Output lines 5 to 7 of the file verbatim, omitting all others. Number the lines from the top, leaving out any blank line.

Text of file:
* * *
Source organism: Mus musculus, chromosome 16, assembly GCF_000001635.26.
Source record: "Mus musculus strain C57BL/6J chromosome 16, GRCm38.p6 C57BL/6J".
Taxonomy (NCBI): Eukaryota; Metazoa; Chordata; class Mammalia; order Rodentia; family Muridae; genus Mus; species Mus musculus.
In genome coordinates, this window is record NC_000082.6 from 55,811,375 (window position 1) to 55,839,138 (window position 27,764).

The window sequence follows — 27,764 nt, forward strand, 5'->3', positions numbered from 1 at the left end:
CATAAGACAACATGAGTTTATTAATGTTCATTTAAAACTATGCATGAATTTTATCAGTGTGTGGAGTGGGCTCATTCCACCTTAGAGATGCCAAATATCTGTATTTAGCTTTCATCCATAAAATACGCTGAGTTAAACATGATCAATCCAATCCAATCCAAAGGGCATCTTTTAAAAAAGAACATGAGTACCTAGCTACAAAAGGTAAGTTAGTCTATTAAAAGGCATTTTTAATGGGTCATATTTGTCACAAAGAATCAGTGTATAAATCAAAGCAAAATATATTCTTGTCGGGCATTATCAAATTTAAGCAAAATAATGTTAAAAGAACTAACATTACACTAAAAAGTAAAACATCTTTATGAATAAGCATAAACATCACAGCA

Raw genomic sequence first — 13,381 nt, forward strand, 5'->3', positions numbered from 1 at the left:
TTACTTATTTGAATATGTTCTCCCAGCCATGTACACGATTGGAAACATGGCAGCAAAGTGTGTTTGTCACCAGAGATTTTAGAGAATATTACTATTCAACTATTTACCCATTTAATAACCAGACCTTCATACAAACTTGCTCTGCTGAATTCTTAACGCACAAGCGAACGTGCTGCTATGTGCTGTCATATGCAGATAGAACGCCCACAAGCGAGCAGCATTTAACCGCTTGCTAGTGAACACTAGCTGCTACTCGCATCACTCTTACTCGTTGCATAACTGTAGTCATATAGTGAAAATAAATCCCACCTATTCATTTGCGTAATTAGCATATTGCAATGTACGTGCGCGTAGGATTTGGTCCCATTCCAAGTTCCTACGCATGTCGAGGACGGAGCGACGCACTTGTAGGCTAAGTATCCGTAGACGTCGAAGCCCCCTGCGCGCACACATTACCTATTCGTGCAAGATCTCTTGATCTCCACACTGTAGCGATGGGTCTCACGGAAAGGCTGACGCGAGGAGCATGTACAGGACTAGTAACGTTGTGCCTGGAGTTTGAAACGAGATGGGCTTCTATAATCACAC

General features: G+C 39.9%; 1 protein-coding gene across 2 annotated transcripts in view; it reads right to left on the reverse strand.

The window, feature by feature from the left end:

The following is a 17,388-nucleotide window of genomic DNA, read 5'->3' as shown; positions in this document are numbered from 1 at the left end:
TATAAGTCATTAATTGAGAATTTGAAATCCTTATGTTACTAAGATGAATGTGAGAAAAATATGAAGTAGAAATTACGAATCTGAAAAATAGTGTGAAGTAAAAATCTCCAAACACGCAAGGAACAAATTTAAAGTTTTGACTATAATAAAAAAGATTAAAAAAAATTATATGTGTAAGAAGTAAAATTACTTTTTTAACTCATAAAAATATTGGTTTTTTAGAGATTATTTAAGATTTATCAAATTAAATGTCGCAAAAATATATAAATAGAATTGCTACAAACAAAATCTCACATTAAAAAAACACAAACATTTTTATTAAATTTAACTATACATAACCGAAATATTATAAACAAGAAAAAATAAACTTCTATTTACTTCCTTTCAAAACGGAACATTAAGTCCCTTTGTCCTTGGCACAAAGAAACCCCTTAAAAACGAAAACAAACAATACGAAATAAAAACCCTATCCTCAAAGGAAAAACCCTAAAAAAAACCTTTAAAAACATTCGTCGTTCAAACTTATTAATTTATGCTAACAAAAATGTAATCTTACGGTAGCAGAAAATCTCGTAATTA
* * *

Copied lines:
The window sequence follows — 27,764 nt, forward strand, 5'->3', positions numbered from 1 at the left end:
CATAAGACAACATGAGTTTATTAATGTTCATTTAAAACTATGCATGAATTTTATCAGTGTGTGGAGTGGGCTCATTCCACCTTAGAGATGCCAAATATCTGTATTTAGCTTTCATCCATAAAATACGCTGAGTTAAACATGATCAATCCAATCCAATCCAAAGGGCATCTTTTAAAAAAGAACATGAGTACCTAGCTACAAAAGGTAAGTTAGTCTATTAAAAGGCATTTTTAATGGGTCATATTTGTCACAAAGAATCAGTGTATAAATCAAAGCAAAATATATTCTTGTCGGGCATTATCAAATTTAAGCAAAATAATGTTAAAAGAACTAACATTACACTAAAAAGTAAAACATCTTTATGAATAAGCATAAACATCACAGCA

Raw genomic sequence first — 13,381 nt, forward strand, 5'->3', positions numbered from 1 at the left: